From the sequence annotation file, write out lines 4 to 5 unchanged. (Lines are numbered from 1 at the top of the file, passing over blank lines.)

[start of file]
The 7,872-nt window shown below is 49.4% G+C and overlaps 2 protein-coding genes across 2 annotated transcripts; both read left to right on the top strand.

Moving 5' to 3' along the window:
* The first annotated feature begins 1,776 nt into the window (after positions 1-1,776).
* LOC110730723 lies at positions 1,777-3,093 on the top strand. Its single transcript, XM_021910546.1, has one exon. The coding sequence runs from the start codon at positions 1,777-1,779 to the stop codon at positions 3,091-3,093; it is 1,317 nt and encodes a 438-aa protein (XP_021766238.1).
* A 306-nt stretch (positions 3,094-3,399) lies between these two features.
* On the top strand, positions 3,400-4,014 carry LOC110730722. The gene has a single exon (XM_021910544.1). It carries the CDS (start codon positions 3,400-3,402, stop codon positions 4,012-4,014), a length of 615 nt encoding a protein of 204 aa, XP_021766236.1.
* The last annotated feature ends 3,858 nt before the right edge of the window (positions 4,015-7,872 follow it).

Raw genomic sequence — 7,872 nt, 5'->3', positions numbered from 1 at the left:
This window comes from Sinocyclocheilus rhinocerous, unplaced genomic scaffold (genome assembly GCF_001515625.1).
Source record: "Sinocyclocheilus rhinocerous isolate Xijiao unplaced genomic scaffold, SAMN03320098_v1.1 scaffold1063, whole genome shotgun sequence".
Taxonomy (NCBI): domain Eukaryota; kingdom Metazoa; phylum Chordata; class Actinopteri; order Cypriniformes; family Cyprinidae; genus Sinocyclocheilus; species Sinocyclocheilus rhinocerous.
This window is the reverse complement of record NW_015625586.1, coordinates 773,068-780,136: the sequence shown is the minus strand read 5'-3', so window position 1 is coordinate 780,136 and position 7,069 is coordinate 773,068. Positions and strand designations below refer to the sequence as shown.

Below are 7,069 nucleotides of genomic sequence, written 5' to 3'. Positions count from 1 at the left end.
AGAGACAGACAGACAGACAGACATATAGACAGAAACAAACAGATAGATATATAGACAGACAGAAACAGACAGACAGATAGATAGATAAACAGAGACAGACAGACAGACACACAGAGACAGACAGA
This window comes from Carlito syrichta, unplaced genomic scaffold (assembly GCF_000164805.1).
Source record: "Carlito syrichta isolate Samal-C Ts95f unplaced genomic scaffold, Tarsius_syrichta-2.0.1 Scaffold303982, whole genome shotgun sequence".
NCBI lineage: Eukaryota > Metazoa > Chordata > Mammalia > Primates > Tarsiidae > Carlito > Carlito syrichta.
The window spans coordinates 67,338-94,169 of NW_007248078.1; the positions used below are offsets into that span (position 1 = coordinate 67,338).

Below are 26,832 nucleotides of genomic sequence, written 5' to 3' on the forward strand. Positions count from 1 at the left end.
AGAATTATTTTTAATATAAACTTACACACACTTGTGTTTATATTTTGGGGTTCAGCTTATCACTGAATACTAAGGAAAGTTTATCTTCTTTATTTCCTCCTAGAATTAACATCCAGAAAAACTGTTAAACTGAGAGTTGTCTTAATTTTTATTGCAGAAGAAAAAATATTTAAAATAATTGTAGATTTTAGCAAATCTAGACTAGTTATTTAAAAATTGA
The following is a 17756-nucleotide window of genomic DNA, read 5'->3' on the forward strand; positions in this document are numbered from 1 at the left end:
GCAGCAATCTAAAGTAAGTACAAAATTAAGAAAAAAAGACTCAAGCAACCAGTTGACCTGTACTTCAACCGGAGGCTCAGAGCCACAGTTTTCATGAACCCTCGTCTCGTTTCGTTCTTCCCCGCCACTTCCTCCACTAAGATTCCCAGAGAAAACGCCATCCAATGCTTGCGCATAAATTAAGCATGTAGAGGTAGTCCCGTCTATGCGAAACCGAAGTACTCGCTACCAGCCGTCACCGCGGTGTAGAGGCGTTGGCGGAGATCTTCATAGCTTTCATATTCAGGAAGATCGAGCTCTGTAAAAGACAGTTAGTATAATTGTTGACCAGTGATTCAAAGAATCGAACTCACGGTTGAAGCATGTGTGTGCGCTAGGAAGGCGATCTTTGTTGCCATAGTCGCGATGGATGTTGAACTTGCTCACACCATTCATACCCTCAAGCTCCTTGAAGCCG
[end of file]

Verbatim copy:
* LOC110730723 lies at positions 1,777-3,093 on the top strand. Its single transcript, XM_021910546.1, has one exon. The coding sequence runs from the start codon at positions 1,777-1,779 to the stop codon at positions 3,091-3,093; it is 1,317 nt and encodes a 438-aa protein (XP_021766238.1).
* A 306-nt stretch (positions 3,094-3,399) lies between these two features.